• When using poker hand odds with two cards to come you sometimes commit yourself to seeing the river no matter what happens. This can be a mistake as the pot can be raised, the turn will change the context of the board which may counterfeit your outs, etc.

So how should you make decisions when applying poker hand odds and probabilities of improving? In limit poker, you should make them one street at a time. On the flop, calculate the poker hand odds of improving on the next card and then compare them to the implied pot odds you are receiving. The implied pot odds includes the total amount currently in the pot plus any additional bets you expect to win from your poker opponents should you improve (sometimes you might improve on the turn only to lose on the river so you need to include this possibility in your calculations). If you don’t improve on the turn, go through the same process of comparing the poker hand odds of improving on the river to the implied pot odds. When you make decisions one step at a time you’ll avoid mistakes and avoid over-committing to a pot when the situation might change.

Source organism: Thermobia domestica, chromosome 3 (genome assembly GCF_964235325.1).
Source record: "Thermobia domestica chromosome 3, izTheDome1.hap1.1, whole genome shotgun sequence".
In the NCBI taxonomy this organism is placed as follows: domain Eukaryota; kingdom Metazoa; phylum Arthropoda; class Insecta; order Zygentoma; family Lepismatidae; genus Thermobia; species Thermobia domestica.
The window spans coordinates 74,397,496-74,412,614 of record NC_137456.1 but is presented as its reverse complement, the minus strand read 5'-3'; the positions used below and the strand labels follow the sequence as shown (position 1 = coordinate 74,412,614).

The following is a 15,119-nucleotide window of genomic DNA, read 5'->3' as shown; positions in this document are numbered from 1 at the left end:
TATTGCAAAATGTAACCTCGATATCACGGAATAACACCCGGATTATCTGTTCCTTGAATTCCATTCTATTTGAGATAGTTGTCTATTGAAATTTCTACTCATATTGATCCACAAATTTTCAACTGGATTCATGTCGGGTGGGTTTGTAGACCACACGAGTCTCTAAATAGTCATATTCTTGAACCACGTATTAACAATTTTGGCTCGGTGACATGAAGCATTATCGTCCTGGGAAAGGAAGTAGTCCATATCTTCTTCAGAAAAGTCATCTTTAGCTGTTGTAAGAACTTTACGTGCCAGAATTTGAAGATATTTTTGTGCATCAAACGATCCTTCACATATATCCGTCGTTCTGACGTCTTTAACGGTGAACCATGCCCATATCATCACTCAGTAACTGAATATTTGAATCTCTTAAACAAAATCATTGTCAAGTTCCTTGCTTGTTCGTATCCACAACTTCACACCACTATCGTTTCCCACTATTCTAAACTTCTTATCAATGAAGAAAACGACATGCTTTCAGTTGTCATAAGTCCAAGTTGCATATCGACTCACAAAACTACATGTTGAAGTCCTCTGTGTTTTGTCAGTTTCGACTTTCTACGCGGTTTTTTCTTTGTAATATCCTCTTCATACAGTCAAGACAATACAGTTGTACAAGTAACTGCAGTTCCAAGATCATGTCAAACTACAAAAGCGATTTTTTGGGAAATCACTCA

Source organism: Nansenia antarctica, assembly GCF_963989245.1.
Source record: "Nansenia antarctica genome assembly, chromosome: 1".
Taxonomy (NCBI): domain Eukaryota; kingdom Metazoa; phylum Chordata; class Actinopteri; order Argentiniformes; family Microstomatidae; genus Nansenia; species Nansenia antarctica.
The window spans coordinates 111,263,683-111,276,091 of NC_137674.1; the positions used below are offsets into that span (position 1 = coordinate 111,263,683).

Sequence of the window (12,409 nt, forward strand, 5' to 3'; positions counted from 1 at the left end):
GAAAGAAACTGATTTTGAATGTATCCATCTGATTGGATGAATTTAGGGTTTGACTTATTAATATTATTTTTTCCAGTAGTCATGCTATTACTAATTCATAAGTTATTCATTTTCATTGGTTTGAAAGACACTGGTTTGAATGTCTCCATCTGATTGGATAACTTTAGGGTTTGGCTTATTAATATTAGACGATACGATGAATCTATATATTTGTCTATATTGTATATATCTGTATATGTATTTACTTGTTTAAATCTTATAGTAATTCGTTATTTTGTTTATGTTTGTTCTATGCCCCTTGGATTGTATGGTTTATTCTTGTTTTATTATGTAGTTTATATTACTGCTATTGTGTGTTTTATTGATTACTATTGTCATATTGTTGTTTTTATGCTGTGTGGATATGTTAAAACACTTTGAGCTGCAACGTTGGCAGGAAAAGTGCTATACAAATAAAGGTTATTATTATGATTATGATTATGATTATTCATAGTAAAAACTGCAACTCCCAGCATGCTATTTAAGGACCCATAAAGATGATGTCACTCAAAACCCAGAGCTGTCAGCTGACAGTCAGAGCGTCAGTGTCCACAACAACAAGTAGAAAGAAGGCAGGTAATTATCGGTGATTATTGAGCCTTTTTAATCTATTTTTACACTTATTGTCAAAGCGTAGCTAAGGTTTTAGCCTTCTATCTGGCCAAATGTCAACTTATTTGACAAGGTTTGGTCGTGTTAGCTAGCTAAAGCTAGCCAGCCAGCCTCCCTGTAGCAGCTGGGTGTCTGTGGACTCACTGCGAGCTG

Some of you might be asking, “When do you use poker hand odds with two cards to come and why do a lot of poker books show an “Out” chart for two cards to come?” Poker hand odds with two cards to come should be used in allin situations. This occurs a lot in no-limit poker. Someone bets and you are going to be allin on the flop. In this case, two card poker hand odds are very helpful. This can happen also in Limit poker when either you or your poker opponent might be in an allin situation because of a small stack, but this is not too common. In my book, Internet Texas Hold’em, I decided to take out the two-card column in the “Out” chart of the revised edition to eliminate confusion about this topic since you rarely use two-card outs in limit poker.

So remember, make decisions in limit poker one street at a time and you’ll be on your way to beating the poker hand odds.

Next article: Online Poker Mistake #4 - Calling Raises Too Often on the Turn

Next article: Online Poker Mistake #4 - Calling Raises Too Often on the Turn